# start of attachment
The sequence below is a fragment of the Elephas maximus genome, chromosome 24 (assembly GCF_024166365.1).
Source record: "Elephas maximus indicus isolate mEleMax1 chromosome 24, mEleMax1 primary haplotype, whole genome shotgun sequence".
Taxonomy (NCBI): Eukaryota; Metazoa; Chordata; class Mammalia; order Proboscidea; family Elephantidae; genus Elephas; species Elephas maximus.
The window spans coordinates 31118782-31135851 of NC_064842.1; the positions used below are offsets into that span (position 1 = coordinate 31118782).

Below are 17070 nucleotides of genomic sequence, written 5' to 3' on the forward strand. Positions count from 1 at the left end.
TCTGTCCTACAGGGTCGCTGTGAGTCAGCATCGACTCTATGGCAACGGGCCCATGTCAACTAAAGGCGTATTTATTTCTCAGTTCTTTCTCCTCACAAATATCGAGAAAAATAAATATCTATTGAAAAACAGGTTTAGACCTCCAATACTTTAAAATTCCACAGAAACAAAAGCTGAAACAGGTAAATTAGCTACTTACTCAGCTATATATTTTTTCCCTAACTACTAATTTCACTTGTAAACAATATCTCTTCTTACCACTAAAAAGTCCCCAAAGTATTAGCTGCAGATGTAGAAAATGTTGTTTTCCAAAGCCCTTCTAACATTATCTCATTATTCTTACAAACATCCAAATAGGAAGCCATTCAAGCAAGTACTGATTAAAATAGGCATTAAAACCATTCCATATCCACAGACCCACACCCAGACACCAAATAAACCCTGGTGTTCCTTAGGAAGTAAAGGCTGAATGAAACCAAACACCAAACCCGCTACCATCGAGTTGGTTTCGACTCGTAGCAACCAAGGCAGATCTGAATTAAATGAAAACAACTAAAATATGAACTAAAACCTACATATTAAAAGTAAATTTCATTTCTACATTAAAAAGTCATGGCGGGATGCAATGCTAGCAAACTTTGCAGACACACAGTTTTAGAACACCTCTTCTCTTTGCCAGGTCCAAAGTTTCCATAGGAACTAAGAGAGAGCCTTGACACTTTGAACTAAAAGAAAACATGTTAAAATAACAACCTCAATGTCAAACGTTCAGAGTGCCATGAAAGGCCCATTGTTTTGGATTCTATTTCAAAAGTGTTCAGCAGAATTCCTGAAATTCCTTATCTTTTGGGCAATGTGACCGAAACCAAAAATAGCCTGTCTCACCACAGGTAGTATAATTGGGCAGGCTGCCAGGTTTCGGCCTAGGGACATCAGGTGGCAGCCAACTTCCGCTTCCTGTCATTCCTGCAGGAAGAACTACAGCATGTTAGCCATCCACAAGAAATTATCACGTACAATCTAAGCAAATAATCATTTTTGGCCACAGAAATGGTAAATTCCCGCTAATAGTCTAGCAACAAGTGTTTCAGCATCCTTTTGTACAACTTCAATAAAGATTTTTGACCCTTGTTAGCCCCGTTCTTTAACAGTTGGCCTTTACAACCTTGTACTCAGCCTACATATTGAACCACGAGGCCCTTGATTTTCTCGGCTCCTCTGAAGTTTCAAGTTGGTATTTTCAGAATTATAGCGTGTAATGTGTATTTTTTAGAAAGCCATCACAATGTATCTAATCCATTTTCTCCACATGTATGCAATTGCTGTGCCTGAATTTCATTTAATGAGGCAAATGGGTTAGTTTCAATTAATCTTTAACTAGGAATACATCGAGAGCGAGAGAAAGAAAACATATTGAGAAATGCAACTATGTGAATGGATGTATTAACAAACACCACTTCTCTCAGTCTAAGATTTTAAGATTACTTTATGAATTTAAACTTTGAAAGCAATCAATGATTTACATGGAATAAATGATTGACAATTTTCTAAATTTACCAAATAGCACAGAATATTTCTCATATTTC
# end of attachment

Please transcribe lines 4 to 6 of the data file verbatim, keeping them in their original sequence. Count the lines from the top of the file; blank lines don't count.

The window spans coordinates 31118782-31135851 of NC_064842.1; the positions used below are offsets into that span (position 1 = coordinate 31118782).

Below are 17070 nucleotides of genomic sequence, written 5' to 3' on the forward strand. Positions count from 1 at the left end.
TCTGTCCTACAGGGTCGCTGTGAGTCAGCATCGACTCTATGGCAACGGGCCCATGTCAACTAAAGGCGTATTTATTTCTCAGTTCTTTCTCCTCACAAATATCGAGAAAAATAAATATCTATTGAAAAACAGGTTTAGACCTCCAATACTTTAAAATTCCACAGAAACAAAAGCTGAAACAGGTAAATTAGCTACTTACTCAGCTATATATTTTTTCCCTAACTACTAATTTCACTTGTAAACAATATCTCTTCTTACCACTAAAAAGTCCCCAAAGTATTAGCTGCAGATGTAGAAAATGTTGTTTTCCAAAGCCCTTCTAACATTATCTCATTATTCTTACAAACATCCAAATAGGAAGCCATTCAAGCAAGTACTGATTAAAATAGGCATTAAAACCATTCCATATCCACAGACCCACACCCAGACACCAAATAAACCCTGGTGTTCCTTAGGAAGTAAAGGCTGAATGAAACCAAACACCAAACCCGCTACCATCGAGTTGGTTTCGACTCGTAGCAACCAAGGCAGATCTGAATTAAATGAAAACAACTAAAATATGAACTAAAACCTACATATTAAAAGTAAATTTCATTTCTACATTAAAAAGTCATGGCGGGATGCAATGCTAGCAAACTTTGCAGACACACAGTTTTAGAACACCTCTTCTCTTTGCCAGGTCCAAAGTTTCCATAGGAACTAAGAGAGAGCCTTGACACTTTGAACTAAAAGAAAACATGTTAAAATAACAACCTCAATGTCAAACGTTCAGAGTGCCATGAAAGGCCCATTGTTTTGGATTCTATTTCAAAAGTGTTCAGCAGAATTCCTGAAATTCCTTATCTTTTGGGCAATGTGACCGAAACCAAAAATAGCCTGTCTCACCACAGGTAGTATAATTGGGCAGGCTGCCAGGTTTCGGCCTAGGGACATCAGGTGGCAGCCAACTTCCGCTTCCTGTCATTCCTGCAGGAAGAACTACAGCATGTTAGCCATCCACAAGAAATTATCACGTACAATCTAAGCAAATAATCATTTTTGGCCACAGAAATGGTAAATTCCCGCTAATAGTCTAGCAACAAGTGTTTCAGCATCCTTTTGTACAACTTCAATAAAGATTTTTGACCCTTGTTAGCCCCGTTCTTTAACAGTTGGCCTTTACAACCTTGTACTCAGCCTACATATTGAACCACGAGGCCCTTGATTTTCTCGGCTCCTCTGAAGTTTCAAGTTGGTATTTTCAGAATTATAGCGTGTAATGTGTATTTTTTAGAAAGCCATCACAATGTATCTAATCCATTTTCTCCACATGTATGCAATTGCTGTGCCTGAATTTCATTTAATGAGGCAAATGGGTTAGTTTCAATTAATCTTTAACTAGGAATACATCGAGAGCGAGAGAAAGAAAACATATTGAGAAATGCAACTATGTGAATGGATGTATTAACAAACACCACTTCTCTCAGTCTAAGATTTTAAGATTACTTTATGAATTTAAACTTTGAAAGCAATCAATGATTTACATGGAATAAATGATTGACAATTTTCTAAATTTACCAAATAGCACAGAATATTTCTCATATTTC